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Int J Biochem Cell Biol. 2006;38(7):1191-1206.

Bending of the estrogen response element by polyamines and estrogen receptors alpha and beta: a fluorescence resonance energy transfer study.

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Department of Medicine, University of Medicine and Dentistry of New Jersey--Robert Wood Johnson Medical School, New Brunswick, NJ 08903, USA.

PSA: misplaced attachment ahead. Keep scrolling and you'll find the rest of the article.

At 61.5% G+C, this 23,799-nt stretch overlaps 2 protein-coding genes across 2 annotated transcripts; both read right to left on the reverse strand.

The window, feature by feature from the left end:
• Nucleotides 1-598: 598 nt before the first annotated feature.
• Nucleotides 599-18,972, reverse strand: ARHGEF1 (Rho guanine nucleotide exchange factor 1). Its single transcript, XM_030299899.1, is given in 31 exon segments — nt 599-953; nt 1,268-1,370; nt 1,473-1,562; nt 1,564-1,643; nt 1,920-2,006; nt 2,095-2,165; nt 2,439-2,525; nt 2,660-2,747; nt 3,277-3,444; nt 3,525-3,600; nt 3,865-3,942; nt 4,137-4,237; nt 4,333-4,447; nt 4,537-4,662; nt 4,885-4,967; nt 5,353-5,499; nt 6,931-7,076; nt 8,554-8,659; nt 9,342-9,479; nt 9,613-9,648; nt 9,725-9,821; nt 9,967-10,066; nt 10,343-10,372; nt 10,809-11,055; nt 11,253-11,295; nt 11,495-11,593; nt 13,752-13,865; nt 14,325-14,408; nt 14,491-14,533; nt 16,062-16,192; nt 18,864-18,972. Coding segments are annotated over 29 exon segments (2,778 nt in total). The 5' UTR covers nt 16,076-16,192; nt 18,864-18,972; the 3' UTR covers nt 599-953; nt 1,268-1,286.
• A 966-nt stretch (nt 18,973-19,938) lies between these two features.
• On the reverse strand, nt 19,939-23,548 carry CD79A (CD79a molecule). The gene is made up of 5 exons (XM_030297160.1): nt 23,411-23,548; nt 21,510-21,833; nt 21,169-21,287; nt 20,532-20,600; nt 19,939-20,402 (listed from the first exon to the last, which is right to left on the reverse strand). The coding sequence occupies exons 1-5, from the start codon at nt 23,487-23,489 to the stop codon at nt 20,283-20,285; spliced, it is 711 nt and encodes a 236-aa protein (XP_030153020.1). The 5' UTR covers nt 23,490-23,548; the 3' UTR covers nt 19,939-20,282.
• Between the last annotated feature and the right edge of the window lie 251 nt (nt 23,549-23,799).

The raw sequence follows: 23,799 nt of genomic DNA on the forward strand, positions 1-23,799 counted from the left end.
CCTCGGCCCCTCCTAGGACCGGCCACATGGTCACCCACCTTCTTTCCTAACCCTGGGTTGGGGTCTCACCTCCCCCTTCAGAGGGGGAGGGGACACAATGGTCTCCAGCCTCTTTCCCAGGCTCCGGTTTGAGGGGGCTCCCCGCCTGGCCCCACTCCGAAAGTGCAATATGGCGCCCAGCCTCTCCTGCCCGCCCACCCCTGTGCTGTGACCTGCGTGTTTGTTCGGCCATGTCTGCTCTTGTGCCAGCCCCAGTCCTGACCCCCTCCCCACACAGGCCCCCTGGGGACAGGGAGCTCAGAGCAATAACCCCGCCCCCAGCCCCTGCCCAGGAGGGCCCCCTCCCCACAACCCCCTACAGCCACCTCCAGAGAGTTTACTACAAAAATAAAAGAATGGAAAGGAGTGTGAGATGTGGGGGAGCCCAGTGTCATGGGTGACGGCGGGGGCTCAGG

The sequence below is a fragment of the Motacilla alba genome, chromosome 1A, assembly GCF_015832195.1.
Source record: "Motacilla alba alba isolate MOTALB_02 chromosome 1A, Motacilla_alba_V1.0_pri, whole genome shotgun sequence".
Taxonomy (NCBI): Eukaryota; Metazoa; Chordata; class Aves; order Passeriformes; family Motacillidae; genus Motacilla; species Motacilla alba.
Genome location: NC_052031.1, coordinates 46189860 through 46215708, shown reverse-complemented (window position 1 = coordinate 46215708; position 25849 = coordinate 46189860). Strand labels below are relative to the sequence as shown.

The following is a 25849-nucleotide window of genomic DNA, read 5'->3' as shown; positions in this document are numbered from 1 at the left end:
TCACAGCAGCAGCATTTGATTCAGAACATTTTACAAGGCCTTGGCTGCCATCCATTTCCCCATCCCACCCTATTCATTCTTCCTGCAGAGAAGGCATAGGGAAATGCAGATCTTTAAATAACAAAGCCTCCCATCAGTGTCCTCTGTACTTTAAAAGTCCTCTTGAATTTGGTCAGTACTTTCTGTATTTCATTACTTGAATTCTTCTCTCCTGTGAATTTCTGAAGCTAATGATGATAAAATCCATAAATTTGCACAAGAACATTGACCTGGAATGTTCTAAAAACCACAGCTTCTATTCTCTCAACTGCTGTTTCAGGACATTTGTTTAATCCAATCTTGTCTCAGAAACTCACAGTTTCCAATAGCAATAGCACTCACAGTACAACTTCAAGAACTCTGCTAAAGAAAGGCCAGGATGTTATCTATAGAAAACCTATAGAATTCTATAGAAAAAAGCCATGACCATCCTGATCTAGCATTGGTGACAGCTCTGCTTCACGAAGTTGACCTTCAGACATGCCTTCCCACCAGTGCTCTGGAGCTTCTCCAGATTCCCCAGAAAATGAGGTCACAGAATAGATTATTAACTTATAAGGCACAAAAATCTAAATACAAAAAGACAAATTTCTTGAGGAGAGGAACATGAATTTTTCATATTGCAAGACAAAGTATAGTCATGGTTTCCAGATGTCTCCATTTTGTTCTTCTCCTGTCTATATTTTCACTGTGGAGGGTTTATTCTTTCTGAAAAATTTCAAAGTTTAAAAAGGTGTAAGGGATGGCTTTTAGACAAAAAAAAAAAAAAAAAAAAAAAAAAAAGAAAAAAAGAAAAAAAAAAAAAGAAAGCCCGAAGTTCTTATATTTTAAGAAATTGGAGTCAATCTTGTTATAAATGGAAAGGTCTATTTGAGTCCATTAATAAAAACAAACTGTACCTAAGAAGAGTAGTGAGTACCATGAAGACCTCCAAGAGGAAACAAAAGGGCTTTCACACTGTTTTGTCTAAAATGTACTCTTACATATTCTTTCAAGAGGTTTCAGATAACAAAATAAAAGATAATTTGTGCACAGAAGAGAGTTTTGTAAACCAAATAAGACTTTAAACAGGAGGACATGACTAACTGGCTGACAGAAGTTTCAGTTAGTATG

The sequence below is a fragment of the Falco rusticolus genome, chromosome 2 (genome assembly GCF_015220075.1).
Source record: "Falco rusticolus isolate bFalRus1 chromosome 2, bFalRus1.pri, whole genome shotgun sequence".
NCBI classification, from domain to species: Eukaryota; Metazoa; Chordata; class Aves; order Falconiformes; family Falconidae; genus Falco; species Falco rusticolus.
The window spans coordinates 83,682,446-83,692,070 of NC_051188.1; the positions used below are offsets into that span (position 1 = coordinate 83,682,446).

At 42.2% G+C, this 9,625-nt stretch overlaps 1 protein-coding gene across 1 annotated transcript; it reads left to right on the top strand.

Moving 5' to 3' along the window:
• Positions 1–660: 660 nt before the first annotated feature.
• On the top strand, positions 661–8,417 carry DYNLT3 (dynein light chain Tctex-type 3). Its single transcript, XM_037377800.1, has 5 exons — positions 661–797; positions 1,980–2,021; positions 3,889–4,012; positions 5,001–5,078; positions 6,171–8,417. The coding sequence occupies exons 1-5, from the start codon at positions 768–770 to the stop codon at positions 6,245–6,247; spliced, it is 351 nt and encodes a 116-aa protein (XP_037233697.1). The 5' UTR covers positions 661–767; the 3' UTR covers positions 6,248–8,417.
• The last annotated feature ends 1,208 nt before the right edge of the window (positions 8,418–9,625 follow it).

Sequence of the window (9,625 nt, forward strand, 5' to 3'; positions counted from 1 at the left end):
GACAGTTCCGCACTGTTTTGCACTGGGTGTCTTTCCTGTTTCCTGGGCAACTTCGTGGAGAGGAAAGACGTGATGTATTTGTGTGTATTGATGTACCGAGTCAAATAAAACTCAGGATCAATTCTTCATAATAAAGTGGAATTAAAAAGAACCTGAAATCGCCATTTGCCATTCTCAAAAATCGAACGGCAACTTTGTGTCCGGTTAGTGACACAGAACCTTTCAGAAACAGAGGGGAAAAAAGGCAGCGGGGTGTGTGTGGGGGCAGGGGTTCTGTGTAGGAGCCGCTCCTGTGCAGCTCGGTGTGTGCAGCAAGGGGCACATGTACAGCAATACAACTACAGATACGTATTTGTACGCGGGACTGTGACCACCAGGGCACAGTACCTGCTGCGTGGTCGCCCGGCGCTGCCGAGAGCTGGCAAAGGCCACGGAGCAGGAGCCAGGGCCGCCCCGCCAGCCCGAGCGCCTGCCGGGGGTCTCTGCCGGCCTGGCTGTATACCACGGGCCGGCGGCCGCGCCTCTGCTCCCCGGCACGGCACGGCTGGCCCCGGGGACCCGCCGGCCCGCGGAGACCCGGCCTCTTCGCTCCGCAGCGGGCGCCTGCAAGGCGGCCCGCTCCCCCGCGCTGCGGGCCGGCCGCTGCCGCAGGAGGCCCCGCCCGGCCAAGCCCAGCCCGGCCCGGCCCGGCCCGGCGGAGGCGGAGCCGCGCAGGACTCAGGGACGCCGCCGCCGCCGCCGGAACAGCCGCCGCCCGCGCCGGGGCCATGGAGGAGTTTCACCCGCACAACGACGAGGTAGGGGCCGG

Estrogenic regulation of gene expression is mediated by the binding of the hormone to its receptors (ERalpha and ERbeta) followed by their binding to estrogen response element (ERE). Previous studies showed that natural polyamines -- putrescine, spermidine, and spermine -- facilitated ERalpha.ERE recognition. We determined the effects of natural and synthetic polyamines on the bending of a 27-mer oligonucleotide (ODN) harboring the ERE (ERE-ODN), using fluorescence resonance energy transfer (FRET) technique. Complementary strands of the ERE-ODN were labeled with fluorescein and tetramethylrhodamine, as donor and acceptor, respectively. The ERE-ODN was intrinsically bent with an end-to-end distance of 76 +/- 2 Angstrom, compared to a theoretical value of 98 Angstrom. The end-to-end distance of the ERE-ODN was reduced to 64 Angstrom in the presence of 250 microM spermine. A control ODN with scrambled sequence did not show intrinsic bending or spermine-induced bending. Alkyl substitution at the pendant amino groups reduced the ability of spermine to bend the ERE-ODN. Both ERalpha and ERbeta decreased the end-to-end distance of the ERE-ODN, although ERalpha was more efficient than ERbeta in inducing ERE bending. Spermine-induced bending of the ERE-ODN was significantly increased by ERalpha. Fluorescence anisotropy measurement showed that the equilibrium association constant of ERalpha-ERE binding increased by 12-fold in the presence of 250 microM spermine compared to control. The free energy change (Delta G) of ERalpha.ERE complex formation was -13.1 kcal/mol at 22 degrees C in the presence of spermine. Our results suggest that polyamine-induced bending of the ERE might be a mechanism for enhancing ERalpha-ERE binding affinity and thereby fine-tuning the transcriptional response of estrogen-responsive genes.

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